The trial court ruled that the children are not proper parties to the enforcement action because the “cross-complaint” is a “proceeding” pursuant to rule 1212 of the Family Law Act as to which, generally, the only parties are husband and wife. (Cal. Rules of Court, rule 1211.) We disagree. However, for reasons shortly to appear, the children have no standing to enforce the support orders by execution.
The Family Law Rules “apply to every action and proceeding” under the Family Law Act, “and, unless these rules elsewhere explicitly make them applicable, do not apply to any other action or proceeding.” (Cal. Rules of Court, rule 1205.) The term “proceeding,” as used in the rules, “means a proceeding pursuant to the Family Law Act for dissolution of marriage, for nullity of marriage, or for legal separation of the parties.” (Rule 1201, subd. (c).) The term “action” is used to refer to other actions contemplated by the Family Law Act, e. g., an action against the parent for support of a child. (Civ.Code s 4703; 3 Witkin, Cal. Procedure (2d ed. 1971) Pleading, s 737, pp. 2357-2358.)
Rule 1211 provides: “(a) Except as provided in subdivision (b) or in rules 1250 through 1255, the only persons permitted to be parties to the proceeding are the husband and wife.” (Emphasis added.) Because this is not a “proceeding,” however, rule 1211 does not apply. Rather, the applicable rule is rule 1207, which provides in part: “In any action pursuant to the Family Law Act but not otherwise subject to these rules by virtue of subdivision (c) of Rule 1201, including those proceedings authorized by Sections 4600, 4603, and 4703 of the Civil Code, all provisions of law applicable to civil actions generally apply regardless of nomenclature if they would otherwise apply to such actions without reference to this rule ....” (Emphasis added.)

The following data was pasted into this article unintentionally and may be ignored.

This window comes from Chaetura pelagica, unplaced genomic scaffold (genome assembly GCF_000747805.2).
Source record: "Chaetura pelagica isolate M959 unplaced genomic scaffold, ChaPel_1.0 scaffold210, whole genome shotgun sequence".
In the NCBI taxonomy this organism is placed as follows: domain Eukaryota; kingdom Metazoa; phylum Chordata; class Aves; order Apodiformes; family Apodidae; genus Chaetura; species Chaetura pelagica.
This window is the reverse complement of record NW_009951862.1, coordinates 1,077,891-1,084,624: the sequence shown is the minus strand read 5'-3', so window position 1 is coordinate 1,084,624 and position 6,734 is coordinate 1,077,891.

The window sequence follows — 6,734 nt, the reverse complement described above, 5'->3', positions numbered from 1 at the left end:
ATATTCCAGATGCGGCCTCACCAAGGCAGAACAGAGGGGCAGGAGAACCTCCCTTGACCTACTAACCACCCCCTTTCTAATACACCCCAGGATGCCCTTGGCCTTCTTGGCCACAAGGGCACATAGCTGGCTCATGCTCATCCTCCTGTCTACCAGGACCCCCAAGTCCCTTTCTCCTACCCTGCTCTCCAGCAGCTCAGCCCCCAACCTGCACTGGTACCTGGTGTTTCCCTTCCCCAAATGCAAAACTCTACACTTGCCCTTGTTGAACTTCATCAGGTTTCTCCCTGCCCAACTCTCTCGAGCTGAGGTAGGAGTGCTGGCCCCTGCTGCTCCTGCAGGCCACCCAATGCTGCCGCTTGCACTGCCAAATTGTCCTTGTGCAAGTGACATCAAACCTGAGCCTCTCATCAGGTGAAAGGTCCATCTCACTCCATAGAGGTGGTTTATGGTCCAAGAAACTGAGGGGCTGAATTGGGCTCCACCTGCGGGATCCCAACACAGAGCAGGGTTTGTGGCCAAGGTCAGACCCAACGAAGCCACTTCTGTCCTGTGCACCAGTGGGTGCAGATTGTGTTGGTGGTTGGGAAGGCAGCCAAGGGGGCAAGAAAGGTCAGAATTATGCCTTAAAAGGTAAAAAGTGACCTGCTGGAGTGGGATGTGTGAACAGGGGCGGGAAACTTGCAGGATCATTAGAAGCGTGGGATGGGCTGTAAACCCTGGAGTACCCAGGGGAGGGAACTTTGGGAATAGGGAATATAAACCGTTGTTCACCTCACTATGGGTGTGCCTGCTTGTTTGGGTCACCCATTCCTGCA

The “cross-complaint,” whatever else it is, is not a proceeding described in rule 1201, subdivision (c).
The question remains whether the children may seek a writ of execution in their own names to enforce Lawrence's duty to pay pursuant to past support orders.
Civil Code section 4380 provides that a support order may be enforced by execution. That brings into play the provisions of Code of Civil Procedure section 681. “(A) support order, ... may ... be enforced by the ordinary process of levying execution.” (6 Witkin, Summary of Cal.Law, supra, Parent and Child, s 138, p. 4653.) Accrued support arrearages are treated as a judgment for money (Jackson v. Jackson (1975) 51 Cal.App.3d 363, 366, 124 Cal.Rptr. 101) and a writ of execution issues as a matter of right as the amounts become due and are unpaid (Hunter v. Hunter (1959) 170 Cal.App.2d 576, 581, 339 P.2d 247), subject to equitable consideration (In re Marriage of Sandy (1980) 113 Cal.App.3d 724, 169 Cal.Rptr. 747).
However, the right of execution is limited by section 6814 to “the party in whose favor judgment ‘is given ....’ ” (5 Witkin, Cal.Procedure (2d ed. 1971) Enforcement of Judgment, s 5, p. 3391.) “The person in whose favor the judgment is entered may have the writ of execution issued. If the judgment is assigned, the assignee is entitled to have the writ issued. (Code Civ.Proc.,) s 385; Troy v. Troy (1932) 127 (Cal.App.) 489 (16 P.2d 290) ....” (Cal. Debt Collection Practice (Cont.Ed.Bar 1968) s 17.16, p. 376.) Although support orders are in some respects subject to different rules (see 5 Witkin, Cal.Procedure, supra, s 9, pp. 3393-3395), these do “not set them apart from other California judgments in terms of enforcement.” (Wyshak v. Wyshak (1977) 70 Cal.App.3d 384, 390, 138 Cal.Rptr. 811; see also Dampier v. Dampier (1957) 155 Cal.App.2d 483, 318 P.2d 37.)
Mary Lou is subject to the bar of a statute of limitations on the theory that she is seeking, not funds for the current support of the children, but reimbursement for funds she has already expended for their support.
The children nonetheless claim that, as the real parties in interest in a child support order, they are entitled to enforce the orders for past due support. The issue turns, we believe, upon whether the children are the beneficiaries of the arrearages sought by execution.